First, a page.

13. Regulatory role of tumor necrosis factor receptor-associated factor 6 in breast cancer by activating the protein kinase B/glycogen synthase kinase 3β signaling pathway.

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    Shen, Hongyu; Li, Liangpeng; Yang, Sujin; Wang, Dandan; Zhou, Siying; Chen, Xiu; Tang, Jinhai

    2017-08-01

    Tumor necrosis factor receptor-associated factor 6 (TRAF6) is an endogenous adaptor of innate and adaptive immune responses, and serves a crucial role in tumor necrosis factor receptor and toll‑like/interleukin‑1 receptor signaling. Although studies have demonstrated that TRAF6 has oncogenic activity, its potential contributions to breast cancer in human remains largely uninvestigated. The present study examined the expression levels and function of TRAF6 in breast carcinoma (n=32) and adjacent healthy (n=25) tissue samples. Compared with adjacent healthy tissues, TRAF6 protein expression levels were significantly upregulated in breast cancer tissues. Reverse transcription‑quantitative polymerase chain reaction analysis revealed a significant upregulation of the cellular proliferative marker Ki‑67 and proliferation cell nuclear antigen expression levels in breast carcinoma specimens. Furthermore, protein expression levels of the accessory molecule, transforming growth factor β‑activated kinase 1 (TAK1), were significantly increased in breast cancer patients, as detected by western blot analysis. As determined by MTT assay, TRAF6 exerted profoundly proliferative effects in the MCF‑7 breast cancer cell line; however, these detrimental effects were ameliorated by TAK1 inhibition. Notably, protein kinase B (AKT)/glycogen synthase kinase (GSK)3β phosphorylation levels were markedly upregulated in breast cancer samples, compared with adjacent healthy tissues. In conclusion, an altered TRAF6‑TAK1 axis and its corresponding downstream AKT/GSK3β signaling molecules may contribute to breast cancer progression. Therefore, TRAF6 may represent a potential therapeutic target for the treatment of breast cancer.

  14. Structure-function similarities between a plant receptor-like kinase and the human interleukin-1 receptor-associated kinase-4.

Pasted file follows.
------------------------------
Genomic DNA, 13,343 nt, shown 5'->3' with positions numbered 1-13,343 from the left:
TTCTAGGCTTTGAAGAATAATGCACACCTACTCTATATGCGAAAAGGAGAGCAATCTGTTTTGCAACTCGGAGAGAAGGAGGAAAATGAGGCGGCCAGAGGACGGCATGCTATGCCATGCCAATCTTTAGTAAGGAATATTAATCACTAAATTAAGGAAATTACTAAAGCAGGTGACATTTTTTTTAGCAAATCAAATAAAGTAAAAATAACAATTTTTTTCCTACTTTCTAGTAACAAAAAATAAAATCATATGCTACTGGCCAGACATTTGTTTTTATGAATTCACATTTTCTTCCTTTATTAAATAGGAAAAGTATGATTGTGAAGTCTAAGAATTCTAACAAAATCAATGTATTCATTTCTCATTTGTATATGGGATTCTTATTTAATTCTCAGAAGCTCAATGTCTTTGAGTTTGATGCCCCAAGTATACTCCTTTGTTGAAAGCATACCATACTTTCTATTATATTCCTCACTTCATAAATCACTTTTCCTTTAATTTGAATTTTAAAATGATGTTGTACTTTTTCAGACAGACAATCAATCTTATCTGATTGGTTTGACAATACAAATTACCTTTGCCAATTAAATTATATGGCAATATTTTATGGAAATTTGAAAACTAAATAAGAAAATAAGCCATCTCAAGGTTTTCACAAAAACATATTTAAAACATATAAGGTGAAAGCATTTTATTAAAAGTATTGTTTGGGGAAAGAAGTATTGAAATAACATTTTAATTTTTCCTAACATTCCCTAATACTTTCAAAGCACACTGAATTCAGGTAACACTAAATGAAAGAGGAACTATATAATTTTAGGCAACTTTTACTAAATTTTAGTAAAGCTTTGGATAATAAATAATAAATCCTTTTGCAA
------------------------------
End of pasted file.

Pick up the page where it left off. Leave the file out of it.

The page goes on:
Science.gov (United States)

    Klaus-Heisen, Dörte; Nurisso, Alessandra; Pietraszewska-Bogiel, Anna; Mbengue, Malick; Camut, Sylvie; Timmers, Ton; Pichereaux, Carole; Rossignol, Michel; Gadella, Theodorus W J; Imberty, Anne; Lefebvre, Benoit; Cullimore, Julie V

    2011-04-01

    Phylogenetic analysis has previously shown that plant receptor-like kinases (RLKs) are monophyletic with respect to the kinase domain and share an evolutionary origin with the animal interleukin-1 receptor-associated kinase/Pelle-soluble kinases. The lysin motif domain-containing receptor-like kinase-3 (LYK3) of the legume Medicago truncatula shows 33% amino acid sequence identity with human IRAK-4 over the kinase domain. Using the structure of this animal kinase as a template, homology modeling revealed that the plant RLK contains structural features particular to this group of kinases, including the tyrosine gatekeeper and the N-terminal extension α-helix B. Functional analysis revealed the importance of these conserved features for kinase activity and suggests that kinase activity is essential for the biological role of LYK3 in the establishment of the root nodule nitrogen-fixing symbiosis with rhizobia bacteria. The kinase domain of LYK3 has dual serine/threonine and tyrosine specificity, and mass spectrometry analysis identified seven serine, eight threonine, and one tyrosine residue as autophosphorylation sites in vitro. Three activation loop serine/threonine residues are required for biological activity, and molecular dynamics simulations suggest that Thr-475 is the prototypical phosphorylated residue that interacts with the conserved arginine in the catalytic loop, whereas Ser-471 and Thr-472 may be secondary sites. A threonine in the juxtamembrane region and two threonines in the C-terminal lobe of the kinase domain are important for biological but not kinase activity. We present evidence that the structure-function similarities that we have identified between LYK3 and IRAK-4 may be more widely applicable to plant RLKs in general.